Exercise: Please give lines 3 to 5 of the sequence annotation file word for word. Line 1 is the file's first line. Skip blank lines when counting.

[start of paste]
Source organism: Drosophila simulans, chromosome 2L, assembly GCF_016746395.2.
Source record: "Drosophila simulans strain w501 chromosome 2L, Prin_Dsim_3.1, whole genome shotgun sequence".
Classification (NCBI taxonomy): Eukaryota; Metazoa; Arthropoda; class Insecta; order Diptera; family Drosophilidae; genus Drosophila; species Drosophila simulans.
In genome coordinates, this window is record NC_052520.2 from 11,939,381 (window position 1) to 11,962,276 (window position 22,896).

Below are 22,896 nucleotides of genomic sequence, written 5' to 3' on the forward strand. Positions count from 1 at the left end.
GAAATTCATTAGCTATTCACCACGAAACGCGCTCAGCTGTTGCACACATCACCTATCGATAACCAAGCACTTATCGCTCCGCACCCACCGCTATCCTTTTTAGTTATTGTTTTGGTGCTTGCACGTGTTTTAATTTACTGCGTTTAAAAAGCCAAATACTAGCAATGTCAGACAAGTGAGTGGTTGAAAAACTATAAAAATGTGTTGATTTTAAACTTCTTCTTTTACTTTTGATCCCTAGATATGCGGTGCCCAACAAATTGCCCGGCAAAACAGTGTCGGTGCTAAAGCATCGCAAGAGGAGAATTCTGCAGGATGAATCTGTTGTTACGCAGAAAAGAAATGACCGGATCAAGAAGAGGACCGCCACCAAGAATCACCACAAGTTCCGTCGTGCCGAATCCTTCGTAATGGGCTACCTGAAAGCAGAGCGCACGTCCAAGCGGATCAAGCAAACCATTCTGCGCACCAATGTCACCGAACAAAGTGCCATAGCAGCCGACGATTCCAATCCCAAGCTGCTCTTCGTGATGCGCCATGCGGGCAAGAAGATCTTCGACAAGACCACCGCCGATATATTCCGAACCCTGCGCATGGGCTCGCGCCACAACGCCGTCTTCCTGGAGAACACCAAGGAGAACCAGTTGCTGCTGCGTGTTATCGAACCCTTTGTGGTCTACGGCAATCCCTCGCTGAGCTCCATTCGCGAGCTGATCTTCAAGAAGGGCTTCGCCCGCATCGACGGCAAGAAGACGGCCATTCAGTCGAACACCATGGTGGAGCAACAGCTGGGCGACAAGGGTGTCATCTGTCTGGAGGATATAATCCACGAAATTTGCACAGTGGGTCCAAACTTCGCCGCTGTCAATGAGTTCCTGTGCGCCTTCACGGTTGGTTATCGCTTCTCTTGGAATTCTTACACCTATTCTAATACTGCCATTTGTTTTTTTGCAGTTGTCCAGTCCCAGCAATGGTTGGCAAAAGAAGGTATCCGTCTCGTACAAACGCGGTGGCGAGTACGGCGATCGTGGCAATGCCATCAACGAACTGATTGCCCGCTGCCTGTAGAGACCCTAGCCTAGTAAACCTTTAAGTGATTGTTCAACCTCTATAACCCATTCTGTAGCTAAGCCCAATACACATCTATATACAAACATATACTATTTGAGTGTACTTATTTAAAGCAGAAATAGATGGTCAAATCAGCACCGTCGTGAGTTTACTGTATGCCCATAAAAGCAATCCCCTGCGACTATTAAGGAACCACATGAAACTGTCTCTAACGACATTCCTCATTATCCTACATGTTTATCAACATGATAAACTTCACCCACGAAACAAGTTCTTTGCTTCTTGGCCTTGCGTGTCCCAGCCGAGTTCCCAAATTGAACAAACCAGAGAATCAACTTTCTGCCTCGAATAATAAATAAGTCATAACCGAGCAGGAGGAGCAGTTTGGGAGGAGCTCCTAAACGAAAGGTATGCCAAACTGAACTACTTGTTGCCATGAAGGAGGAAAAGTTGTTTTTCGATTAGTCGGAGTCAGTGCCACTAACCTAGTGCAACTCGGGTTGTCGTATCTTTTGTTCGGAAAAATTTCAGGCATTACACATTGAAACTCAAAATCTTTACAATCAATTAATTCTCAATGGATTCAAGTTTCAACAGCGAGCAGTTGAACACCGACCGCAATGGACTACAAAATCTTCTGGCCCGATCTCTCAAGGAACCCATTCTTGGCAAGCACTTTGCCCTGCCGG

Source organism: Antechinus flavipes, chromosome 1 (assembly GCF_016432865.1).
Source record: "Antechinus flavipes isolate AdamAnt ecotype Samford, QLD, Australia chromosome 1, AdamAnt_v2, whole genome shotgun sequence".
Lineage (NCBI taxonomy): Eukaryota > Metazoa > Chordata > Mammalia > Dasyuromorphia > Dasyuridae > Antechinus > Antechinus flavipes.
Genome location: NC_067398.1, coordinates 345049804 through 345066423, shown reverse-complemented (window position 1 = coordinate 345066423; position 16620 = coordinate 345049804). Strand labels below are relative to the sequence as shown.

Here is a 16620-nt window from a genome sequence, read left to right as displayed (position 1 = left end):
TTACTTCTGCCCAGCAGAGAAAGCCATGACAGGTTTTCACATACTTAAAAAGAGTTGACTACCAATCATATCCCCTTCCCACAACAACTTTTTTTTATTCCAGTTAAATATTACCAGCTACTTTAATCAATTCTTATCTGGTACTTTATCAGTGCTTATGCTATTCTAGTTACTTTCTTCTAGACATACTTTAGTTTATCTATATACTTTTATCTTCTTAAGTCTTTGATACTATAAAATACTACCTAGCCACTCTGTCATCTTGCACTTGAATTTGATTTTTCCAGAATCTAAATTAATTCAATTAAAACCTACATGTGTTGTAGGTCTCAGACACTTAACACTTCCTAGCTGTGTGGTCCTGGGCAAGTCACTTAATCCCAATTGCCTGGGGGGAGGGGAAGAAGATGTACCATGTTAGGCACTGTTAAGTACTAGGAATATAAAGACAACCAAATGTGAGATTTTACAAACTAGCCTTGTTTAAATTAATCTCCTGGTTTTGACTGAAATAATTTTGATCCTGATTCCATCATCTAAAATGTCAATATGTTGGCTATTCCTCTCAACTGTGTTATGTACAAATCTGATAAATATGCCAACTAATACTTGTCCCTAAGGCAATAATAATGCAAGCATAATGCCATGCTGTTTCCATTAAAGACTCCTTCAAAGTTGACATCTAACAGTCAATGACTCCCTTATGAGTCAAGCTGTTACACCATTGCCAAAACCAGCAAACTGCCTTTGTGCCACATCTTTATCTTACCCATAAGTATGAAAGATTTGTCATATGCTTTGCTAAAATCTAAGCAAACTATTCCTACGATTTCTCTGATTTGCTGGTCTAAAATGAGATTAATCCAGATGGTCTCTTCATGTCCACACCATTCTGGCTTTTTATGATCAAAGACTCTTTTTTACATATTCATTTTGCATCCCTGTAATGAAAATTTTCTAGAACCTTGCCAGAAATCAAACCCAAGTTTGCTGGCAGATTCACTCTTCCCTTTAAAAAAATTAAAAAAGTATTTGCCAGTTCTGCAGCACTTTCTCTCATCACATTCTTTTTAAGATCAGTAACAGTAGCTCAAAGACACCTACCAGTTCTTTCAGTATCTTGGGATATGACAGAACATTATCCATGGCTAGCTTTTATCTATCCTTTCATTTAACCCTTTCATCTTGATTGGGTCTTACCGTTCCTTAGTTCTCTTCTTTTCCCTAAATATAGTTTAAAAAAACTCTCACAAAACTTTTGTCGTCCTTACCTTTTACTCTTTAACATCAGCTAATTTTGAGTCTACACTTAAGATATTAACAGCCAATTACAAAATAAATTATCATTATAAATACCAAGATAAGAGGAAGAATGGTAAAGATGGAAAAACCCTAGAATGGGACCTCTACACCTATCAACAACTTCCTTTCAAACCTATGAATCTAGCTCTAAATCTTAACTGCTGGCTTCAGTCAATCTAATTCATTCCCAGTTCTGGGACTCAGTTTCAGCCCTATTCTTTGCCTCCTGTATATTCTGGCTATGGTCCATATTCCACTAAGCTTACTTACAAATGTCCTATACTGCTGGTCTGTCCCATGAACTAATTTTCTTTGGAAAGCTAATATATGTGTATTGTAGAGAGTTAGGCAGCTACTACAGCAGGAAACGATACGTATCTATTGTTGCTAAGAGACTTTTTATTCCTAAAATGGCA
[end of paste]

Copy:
Classification (NCBI taxonomy): Eukaryota; Metazoa; Arthropoda; class Insecta; order Diptera; family Drosophilidae; genus Drosophila; species Drosophila simulans.
In genome coordinates, this window is record NC_052520.2 from 11,939,381 (window position 1) to 11,962,276 (window position 22,896).

Below are 22,896 nucleotides of genomic sequence, written 5' to 3' on the forward strand. Positions count from 1 at the left end.